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Ricketts v. Attorney General United States

United States Court of Appeals, Third Circuit

July 30, 2018

JUNIOR NATHANIEL RICKETTS a/k/a Junior Mohammed Ricketts a/k/a Paul Milton Miles, Appellant
v.
ATTORNEY GENERAL UNITED STATES OF AMERICA

          Submitted Under Third Circuit L.A.R. 34.1(a) July 6, 2018

          On Appeal from the United States District Court for the Eastern District of New York (D.C. No. 1-15-cv-00329) Hon. Margo K. Brodie District Judge

          Noah M. Weiss Williams & Connolly Counsel for Appellant

          Benjamin M. Moss Eric R. Quick United States Department of Justice Office of Immigration Litigation Counsel for Appellee

          Before: JORDAN, GREENAWAY, JR., and FISHER, Circuit Judges

          OPINION

          JORDAN, CIRCUIT JUDGE.

         When an alien faces removal under the Immigration and Nationality Act, one potential defense is that the alien is not an alien at all but is actually a national of the United States. 8 U.S.C. § 1252(b)(5). An individual contesting a final order of removal has the opportunity to raise that defense in a petition for review and, if it appears to the appellate court considering the petition that a genuine factual question exists as to the petitioner's nationality, that court must transfer the proceeding to the district court where the petitioner resides, for a nationality determination to be made. Id. § 1252(b)(5)(B).

         This case requires us to address whether an appeal from a nationality determination following such a transfer must be taken to the appellate court that typically hears appeals from the district court making the determination, or whether jurisdiction lies with the appellate court that transferred the case to the district court in the first place. Both parties urge us to conclude that appeals from nationality determinations made under § 1252(b)(5)(B) must be to the court of appeals for the circuit that embraces the transferee district court. We agree. The pertinent statutory language makes it clear that Congress intended for hearings conducted pursuant to § 1252(b)(5)(B) to be treated as new proceedings separate from the underlying petitions for review. We thus lack jurisdiction to entertain an appeal from a nationality determination made by the United States District Court for the Eastern District of New York.

         I. BACKGROUND

         Junior M. Ricketts petitioned this Court to review the Board of Immigration Appeals' denial of his motions to reopen his removal proceedings, which had resulted in a final order of removal.[1] One of the defenses to removal that Ricketts has raised is that he is in reality a United States citizen. After determining that there were genuine issues of material fact as to his nationality, we granted a joint motion by Ricketts and the government to transfer the nationality dispute to the United States District Court for the Eastern District of New York - the district where Ricketts resided at the relevant time - pursuant to 8 U.S.C. § 1252(b)(5)(B), so that a determination of his nationality could be made.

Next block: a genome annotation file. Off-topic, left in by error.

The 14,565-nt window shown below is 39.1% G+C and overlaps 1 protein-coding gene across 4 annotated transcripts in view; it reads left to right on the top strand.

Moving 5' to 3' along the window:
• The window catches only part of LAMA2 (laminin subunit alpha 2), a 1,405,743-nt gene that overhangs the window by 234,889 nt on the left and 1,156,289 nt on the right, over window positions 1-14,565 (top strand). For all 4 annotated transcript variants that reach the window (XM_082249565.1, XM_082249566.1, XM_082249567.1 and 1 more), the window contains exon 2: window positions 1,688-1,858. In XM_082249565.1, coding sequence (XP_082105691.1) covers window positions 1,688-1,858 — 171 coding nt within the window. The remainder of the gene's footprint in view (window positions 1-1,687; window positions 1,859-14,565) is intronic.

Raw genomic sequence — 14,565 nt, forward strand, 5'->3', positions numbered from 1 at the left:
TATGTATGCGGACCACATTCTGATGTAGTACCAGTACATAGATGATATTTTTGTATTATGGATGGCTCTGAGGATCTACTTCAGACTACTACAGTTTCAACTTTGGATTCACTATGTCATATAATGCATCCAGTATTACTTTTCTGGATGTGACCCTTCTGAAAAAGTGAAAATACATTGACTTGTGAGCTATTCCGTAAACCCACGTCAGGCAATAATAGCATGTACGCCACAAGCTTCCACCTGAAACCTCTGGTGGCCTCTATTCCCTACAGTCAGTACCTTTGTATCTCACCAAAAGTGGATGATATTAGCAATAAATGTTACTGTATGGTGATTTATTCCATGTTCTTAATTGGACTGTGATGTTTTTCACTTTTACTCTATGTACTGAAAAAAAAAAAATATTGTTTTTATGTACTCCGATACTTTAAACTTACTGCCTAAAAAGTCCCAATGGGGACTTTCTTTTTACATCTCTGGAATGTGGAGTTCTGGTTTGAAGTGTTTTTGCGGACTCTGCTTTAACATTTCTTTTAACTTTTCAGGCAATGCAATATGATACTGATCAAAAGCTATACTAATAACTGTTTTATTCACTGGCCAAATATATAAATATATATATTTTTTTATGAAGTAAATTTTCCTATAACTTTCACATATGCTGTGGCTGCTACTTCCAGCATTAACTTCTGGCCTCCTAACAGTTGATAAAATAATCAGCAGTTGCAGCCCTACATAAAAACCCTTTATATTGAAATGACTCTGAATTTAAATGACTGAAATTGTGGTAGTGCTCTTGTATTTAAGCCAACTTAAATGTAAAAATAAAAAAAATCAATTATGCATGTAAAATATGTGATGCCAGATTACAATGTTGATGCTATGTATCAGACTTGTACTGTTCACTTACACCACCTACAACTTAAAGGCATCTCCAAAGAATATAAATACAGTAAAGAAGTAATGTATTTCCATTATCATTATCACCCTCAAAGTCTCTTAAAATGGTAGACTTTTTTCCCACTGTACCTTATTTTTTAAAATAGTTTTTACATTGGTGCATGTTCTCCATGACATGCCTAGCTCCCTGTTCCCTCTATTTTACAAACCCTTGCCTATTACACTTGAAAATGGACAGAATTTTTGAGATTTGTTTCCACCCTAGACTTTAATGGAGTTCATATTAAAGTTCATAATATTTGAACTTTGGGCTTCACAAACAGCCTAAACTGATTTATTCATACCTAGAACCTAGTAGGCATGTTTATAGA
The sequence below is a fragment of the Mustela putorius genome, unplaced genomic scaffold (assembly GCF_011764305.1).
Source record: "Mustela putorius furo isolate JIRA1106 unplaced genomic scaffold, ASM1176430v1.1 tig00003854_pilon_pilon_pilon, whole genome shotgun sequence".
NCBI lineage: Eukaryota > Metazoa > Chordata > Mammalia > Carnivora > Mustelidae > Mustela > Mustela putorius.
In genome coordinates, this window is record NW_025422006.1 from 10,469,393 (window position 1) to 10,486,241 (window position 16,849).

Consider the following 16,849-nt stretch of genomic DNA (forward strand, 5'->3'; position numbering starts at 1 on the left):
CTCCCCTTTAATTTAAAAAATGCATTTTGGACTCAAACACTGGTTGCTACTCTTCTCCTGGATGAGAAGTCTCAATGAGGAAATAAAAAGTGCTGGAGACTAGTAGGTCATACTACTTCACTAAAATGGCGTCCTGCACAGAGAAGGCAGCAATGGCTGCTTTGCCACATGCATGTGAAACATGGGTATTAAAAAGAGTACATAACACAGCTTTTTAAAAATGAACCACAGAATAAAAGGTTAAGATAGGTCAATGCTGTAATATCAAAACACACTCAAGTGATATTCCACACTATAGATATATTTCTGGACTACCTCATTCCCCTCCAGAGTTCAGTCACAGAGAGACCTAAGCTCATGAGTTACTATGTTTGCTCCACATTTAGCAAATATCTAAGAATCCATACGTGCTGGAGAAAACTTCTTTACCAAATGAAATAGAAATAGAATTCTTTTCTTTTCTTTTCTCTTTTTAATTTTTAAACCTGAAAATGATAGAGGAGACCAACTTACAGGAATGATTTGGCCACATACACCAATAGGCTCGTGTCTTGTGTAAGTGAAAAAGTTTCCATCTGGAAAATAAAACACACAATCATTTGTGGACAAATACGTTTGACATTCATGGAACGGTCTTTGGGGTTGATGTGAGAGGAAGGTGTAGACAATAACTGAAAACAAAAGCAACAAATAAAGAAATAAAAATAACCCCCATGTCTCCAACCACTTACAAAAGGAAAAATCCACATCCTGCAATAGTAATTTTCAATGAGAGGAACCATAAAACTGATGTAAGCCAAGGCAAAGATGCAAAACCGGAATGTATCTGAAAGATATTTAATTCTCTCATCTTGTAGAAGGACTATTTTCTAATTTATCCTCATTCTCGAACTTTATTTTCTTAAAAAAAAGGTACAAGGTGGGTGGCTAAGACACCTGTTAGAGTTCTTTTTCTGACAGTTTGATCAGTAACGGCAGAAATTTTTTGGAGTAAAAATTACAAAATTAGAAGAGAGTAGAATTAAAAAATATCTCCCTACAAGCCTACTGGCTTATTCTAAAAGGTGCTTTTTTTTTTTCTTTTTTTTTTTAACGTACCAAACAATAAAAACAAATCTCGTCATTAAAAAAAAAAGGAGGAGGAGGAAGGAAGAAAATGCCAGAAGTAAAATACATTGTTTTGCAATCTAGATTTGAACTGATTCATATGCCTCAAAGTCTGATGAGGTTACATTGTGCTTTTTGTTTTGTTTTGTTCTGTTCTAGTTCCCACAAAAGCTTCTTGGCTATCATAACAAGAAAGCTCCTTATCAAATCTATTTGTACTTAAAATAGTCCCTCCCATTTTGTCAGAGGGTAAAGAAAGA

After the District Court conducted an evidentiary hearing, it decided that Ricketts had "failed to demonstrate by a preponderance of the evidence that he is a citizen of the United States." Ricketts v. Att'y Gen., No. 15-329, 2016 WL 3676419, at *1 (E.D.N.Y. July 7, 2016). It found instead that the "evidence overwhelmingly establishe[d]" that he is a Jamaican national who appropriated the identity of a United States citizen. Id. at *7.

         Of course dissatisfied with the District Court's determination, Ricketts filed a notice of appeal, seeking review by the United States Court of Appeals for the Second Circuit. The District Court, however, transmitted the appeal to this Court, not to the Second Circuit. After receiving the case file from the District Court, our Clerk of Court instructed the parties to address whether Ricketts's appeal was properly transmitted to us or whether the appeal should be transferred to the Second Circuit. In response, the government filed a motion to transfer the appeal to the Second Circuit but requested that we retain jurisdiction over Ricketts's consolidated petitions for review. Ricketts also requested that we transfer his appeal to the Second Circuit.

         II. DISCUSSION[2]

         Our interpretation of the statutory scheme Congress created to address disputes over nationality must begin, as with any matter of statutory interpretation, with the plain text of the relevant statutes. Henson v. Santander Consumer USA Inc., 137 S.Ct. 1718, 1721 (2017); Cazun v. Att'y Gen., 856 F.3d 249, 255 (3d Cir. 2017). "[O]ur inquiry into the meaning of [a] statute's text ceases when the statutory language is unambiguous and the statutory ...


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